In "Strapping Young Lads" by Brian Dunning, Brunnhilde claimed to have killed Brian Boru in single combat, and "torn his still-beating heart from his breast."


Limerick band Lucky Numbers released their hit single Brian Boru in 1979.


On Star Trek: Deep Space Nine, Miles O'Brien claimed he was a direct descendant of Brian Boru. Space station Star Trek: Deep Space Nine (ST:DS9 or STDS9 or DS9 for short) is a science fiction television series produced by Paramount and set in the Star Trek universe. ... Miles OBrien Miles Edward OBrien is a character in the fictional Star Trek universe, played by Colm Meaney. ...


Trivia

  • The descendants of High King of Ireland Brian Boru were known as the Ua Brian (O'Brien) clan, hence the surnames O'Brien, O'Brian, Ó Briain, etc. "O" was originally Ó which in turn came from Ua (originally hUa), which means "grandson", or "descendant" of a named person. The prefix is often anglicised to O', using an English apostrophe instead of the Irish fada mark.
  • The term the Brian Boru is also used to refer to the Brian Boru harp, the national symbol of the Republic of Ireland which appears on the back of Irish euro currency (ironically, the harp also appears on the Leinster flag, even though Brian Boru was from Munster). Brian Boru's harp is also the symbol of Guinness stout.
  • The Spire of Dublin was very nearly named the Brian Boru Spire.

Image File history File links Broom_icon. ... The Coat of Arms of the Republic of Ireland. ... For other uses, see Euro (disambiguation). ... Statistics Area: 19,774. ... Statistics Area: 24,607. ... Guinness logo Guinness is Good for You — Irish language advertisement. ... Looking south along OConnell Street at night: the Spires tip is illuminated. ...

Notes

  1. ^ Various sources cite either 941 or 926 as Brian Boru's year of birth. Since the latter date would make him 88 when he was still acting as a general in 1014, 941 is considered to be more likely.

Sources

Wikisource has the text of the 1911 Encyclopædia Britannica article Brian.

Image File history File links Wikisource-logo. ... The original Wikisource logo. ... Encyclopædia Britannica, the eleventh edition The Encyclopædia Britannica Eleventh Edition (1910–1911) is perhaps the most famous edition of the Encyclopædia Britannica. ... The Annals of Ulster are a chronicle of medieval Ireland. ... The War of the Irish with the Foreigners (Irish: Cogad Gaedel re Gallaib) is a two-part medieval Irish chronicle that claims to record the depredations of the Vikings in Ireland and the Irish king Brian Borus great war against them. ... Brjáns saga is a hypothetical early specimen of Old Norse literature. ...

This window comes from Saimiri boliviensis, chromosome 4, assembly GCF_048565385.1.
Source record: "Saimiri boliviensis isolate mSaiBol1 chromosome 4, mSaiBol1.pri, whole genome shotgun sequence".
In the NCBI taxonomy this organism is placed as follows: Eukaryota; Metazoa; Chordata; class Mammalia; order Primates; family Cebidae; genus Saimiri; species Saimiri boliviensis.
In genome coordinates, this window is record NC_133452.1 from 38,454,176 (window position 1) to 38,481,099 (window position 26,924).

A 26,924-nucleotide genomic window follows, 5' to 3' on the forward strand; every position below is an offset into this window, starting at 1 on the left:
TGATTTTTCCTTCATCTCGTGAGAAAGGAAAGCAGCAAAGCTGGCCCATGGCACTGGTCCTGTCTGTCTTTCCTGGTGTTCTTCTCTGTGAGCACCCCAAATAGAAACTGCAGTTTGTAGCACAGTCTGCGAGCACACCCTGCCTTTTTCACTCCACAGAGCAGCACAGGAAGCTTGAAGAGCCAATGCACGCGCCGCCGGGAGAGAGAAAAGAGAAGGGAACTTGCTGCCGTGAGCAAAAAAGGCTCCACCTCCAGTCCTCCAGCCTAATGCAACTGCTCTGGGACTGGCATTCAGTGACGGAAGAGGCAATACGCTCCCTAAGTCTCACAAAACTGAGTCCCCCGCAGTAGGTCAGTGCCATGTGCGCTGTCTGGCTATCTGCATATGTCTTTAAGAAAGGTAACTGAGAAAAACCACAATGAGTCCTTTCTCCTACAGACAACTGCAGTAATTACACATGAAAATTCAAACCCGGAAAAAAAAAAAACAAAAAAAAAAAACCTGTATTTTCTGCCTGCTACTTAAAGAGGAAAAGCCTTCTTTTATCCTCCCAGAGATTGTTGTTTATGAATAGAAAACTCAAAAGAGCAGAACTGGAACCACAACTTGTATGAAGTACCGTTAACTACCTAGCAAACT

Further reading

  • O’Brien, Donough. History of the O’Briens from Brian Boroimhe, A.D. 1000 to A.D. 1945. B. T. Batsford, 1949.

See also

  • Irish kings
  • History of Ireland
  • Early Medieval Ireland 800-1166
Preceded by
Máel Sechnaill mac Domnaill
High King of Ireland
1002-1014
Succeeded by
Máel Sechnaill mac Domnaill, restored

  Results from FactBites:
 
Brian Boru Summary (5087 words)
Brian Boru was, with his brother Mahon, prince of a tribe in Munster called the Dal Chais.
The origin of his cognomen Boru or Boruma (Tributes) is believed to relate to a crossing point on the river Shannon where a cattle-tribute was driven from his sept, the Dál gCais to the larger sept to which they owed allegiance, the Eóganachta.
In response, King Brian assembled the forces of the Province of Munster with the intention of laying siege to the Hiberno-Norse city of Dublin, which was ruled by Mael Mordha's ally and cousin, Sigtrygg Silkbeard.
Brian Boru - Wikipedia, the free encyclopedia (3448 words)
The origin of his cognomen Boru or Boruma (Tributes) is believed to relate to a crossing point on the river Shannon where a cattle-tribute was driven from his sept, the Dal Cais to the larger sept to which they owed allegiance, the Eoganacht.
Brian Boru was from a group of people so obscure that they adopted a fictitious, but more prestigious name, the 'Dal gCais' (Dalcassians in the plural).
In response, King Brian assembled the forces of the Province of Munster with the intention of laying siege to the Hiberno-Norse city of Dublin, which was ruled by Mael Mordha's ally and cousin, Sigtrygg Silkbeard.
  More results at FactBites »